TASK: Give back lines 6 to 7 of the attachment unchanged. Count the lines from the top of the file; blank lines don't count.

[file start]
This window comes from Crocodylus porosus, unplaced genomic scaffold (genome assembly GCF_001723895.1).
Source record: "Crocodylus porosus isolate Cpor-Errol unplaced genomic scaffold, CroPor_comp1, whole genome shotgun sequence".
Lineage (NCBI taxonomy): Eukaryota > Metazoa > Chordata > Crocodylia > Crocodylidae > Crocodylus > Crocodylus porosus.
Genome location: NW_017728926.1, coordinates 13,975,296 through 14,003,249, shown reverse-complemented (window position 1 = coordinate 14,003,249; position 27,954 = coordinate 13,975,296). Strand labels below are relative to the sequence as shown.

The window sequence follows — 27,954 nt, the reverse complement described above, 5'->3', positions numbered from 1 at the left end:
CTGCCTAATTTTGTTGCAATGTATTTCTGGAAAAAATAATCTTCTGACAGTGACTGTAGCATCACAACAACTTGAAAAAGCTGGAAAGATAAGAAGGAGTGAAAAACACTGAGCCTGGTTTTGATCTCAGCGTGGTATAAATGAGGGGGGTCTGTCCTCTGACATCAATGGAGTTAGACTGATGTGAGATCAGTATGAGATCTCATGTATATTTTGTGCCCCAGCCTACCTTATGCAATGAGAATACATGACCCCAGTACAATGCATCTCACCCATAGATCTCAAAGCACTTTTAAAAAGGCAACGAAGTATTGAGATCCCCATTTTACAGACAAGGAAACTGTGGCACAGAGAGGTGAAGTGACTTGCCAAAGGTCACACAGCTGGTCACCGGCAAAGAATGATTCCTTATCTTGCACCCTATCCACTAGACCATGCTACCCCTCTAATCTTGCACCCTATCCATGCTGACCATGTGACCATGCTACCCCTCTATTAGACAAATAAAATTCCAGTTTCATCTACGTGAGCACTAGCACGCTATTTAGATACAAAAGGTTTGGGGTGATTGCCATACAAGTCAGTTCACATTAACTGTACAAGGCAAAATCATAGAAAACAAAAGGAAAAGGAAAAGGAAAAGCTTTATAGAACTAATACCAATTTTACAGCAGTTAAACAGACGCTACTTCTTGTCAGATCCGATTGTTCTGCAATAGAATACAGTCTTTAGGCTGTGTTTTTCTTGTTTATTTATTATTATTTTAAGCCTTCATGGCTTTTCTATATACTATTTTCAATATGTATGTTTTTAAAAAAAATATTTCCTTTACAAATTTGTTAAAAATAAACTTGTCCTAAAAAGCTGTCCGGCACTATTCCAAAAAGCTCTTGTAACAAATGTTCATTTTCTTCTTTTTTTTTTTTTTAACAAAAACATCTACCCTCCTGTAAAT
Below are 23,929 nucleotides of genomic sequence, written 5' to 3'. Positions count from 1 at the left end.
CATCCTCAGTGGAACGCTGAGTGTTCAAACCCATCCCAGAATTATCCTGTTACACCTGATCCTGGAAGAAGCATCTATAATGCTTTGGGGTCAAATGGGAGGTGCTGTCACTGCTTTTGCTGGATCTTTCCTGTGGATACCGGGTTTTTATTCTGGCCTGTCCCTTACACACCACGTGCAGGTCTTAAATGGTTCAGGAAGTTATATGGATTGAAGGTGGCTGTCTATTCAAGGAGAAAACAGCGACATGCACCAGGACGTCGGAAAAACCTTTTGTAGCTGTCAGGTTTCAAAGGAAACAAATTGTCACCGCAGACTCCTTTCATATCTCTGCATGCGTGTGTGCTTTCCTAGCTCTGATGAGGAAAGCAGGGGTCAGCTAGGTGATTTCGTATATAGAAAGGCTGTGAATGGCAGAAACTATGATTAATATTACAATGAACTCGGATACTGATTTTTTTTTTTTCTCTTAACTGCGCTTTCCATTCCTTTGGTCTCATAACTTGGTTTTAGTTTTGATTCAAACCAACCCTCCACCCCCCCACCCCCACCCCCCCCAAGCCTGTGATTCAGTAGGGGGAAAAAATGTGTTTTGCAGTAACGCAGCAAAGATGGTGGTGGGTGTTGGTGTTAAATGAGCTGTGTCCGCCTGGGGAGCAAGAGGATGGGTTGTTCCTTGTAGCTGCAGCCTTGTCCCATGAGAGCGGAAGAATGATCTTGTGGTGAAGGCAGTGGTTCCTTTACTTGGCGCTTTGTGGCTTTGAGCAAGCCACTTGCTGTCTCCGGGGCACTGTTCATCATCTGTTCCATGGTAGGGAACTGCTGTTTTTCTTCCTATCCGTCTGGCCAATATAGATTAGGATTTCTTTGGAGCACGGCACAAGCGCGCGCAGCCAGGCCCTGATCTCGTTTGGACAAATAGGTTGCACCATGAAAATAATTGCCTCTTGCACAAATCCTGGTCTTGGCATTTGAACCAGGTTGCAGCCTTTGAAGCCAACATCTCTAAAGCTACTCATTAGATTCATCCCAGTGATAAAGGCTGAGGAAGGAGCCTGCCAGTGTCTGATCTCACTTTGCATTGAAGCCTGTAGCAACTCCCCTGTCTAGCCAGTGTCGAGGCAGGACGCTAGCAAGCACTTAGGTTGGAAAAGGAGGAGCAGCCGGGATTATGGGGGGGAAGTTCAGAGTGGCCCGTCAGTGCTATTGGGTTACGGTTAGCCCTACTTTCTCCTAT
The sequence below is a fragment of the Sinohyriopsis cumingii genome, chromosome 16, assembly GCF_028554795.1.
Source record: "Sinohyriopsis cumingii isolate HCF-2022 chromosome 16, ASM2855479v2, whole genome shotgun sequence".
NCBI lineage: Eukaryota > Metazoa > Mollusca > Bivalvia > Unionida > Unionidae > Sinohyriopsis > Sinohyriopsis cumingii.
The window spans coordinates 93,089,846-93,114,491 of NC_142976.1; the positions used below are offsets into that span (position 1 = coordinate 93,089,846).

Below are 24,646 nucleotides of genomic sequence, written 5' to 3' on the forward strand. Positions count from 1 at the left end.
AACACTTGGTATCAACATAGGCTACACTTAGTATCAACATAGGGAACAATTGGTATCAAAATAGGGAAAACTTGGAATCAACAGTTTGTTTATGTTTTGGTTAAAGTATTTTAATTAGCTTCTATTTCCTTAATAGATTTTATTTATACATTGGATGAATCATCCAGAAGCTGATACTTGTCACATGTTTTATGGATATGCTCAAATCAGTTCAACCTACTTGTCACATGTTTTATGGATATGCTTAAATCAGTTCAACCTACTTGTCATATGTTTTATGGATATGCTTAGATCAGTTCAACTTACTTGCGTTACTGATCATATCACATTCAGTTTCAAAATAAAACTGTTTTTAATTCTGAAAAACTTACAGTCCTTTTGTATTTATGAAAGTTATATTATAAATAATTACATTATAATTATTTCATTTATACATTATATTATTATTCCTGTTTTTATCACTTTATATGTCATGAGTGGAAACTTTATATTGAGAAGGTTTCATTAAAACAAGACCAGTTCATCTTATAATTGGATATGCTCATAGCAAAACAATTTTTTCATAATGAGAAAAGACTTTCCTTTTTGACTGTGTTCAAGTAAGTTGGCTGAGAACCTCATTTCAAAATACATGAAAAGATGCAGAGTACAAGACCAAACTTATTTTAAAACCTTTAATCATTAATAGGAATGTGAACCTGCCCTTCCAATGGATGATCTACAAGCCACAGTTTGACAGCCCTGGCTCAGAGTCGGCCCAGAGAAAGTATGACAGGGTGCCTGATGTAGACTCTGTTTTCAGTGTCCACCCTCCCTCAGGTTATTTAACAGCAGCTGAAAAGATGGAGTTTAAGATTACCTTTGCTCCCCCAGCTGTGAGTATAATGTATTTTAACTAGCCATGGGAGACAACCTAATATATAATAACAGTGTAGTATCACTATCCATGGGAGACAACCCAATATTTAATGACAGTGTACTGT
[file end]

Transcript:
CTGCCTAATTTTGTTGCAATGTATTTCTGGAAAAAATAATCTTCTGACAGTGACTGTAGCATCACAACAACTTGAAAAAGCTGGAAAGATAAGAAGGAGTGAAAAACACTGAGCCTGGTTTTGATCTCAGCGTGGTATAAATGAGGGGGGTCTGTCCTCTGACATCAATGGAGTTAGACTGATGTGAGATCAGTATGAGATCTCATGTATATTTTGTGCCCCAGCCTACCTTATGCAATGAGAATACATGACCCCAGTACAATGCATCTCACCCATAGATCTCAAAGCACTTTTAAAAAGGCAACGAAGTATTGAGATCCCCATTTTACAGACAAGGAAACTGTGGCACAGAGAGGTGAAGTGACTTGCCAAAGGTCACACAGCTGGTCACCGGCAAAGAATGATTCCTTATCTTGCACCCTATCCACTAGACCATGCTACCCCTCTAATCTTGCACCCTATCCATGCTGACCATGTGACCATGCTACCCCTCTATTAGACAAATAAAATTCCAGTTTCATCTACGTGAGCACTAGCACGCTATTTAGATACAAAAGGTTTGGGGTGATTGCCATACAAGTCAGTTCACATTAACTGTACAAGGCAAAATCATAGAAAACAAAAGGAAAAGGAAAAGGAAAAGCTTTATAGAACTAATACCAATTTTACAGCAGTTAAACAGACGCTACTTCTTGTCAGATCCGATTGTTCTGCAATAGAATACAGTCTTTAGGCTGTGTTTTTCTTGTTTATTTATTATTATTTTAAGCCTTCATGGCTTTTCTATATACTATTTTCAATATGTATGTTTTTAAAAAAAATATTTCCTTTACAAATTTGTTAAAAATAAACTTGTCCTAAAAAGCTGTCCGGCACTATTCCAAAAAGCTCTTGTAACAAATGTTCATTTTCTTCTTTTTTTTTTTTTTAACAAAAACATCTACCCTCCTGTAAAT
Below are 23,929 nucleotides of genomic sequence, written 5' to 3'. Positions count from 1 at the left end.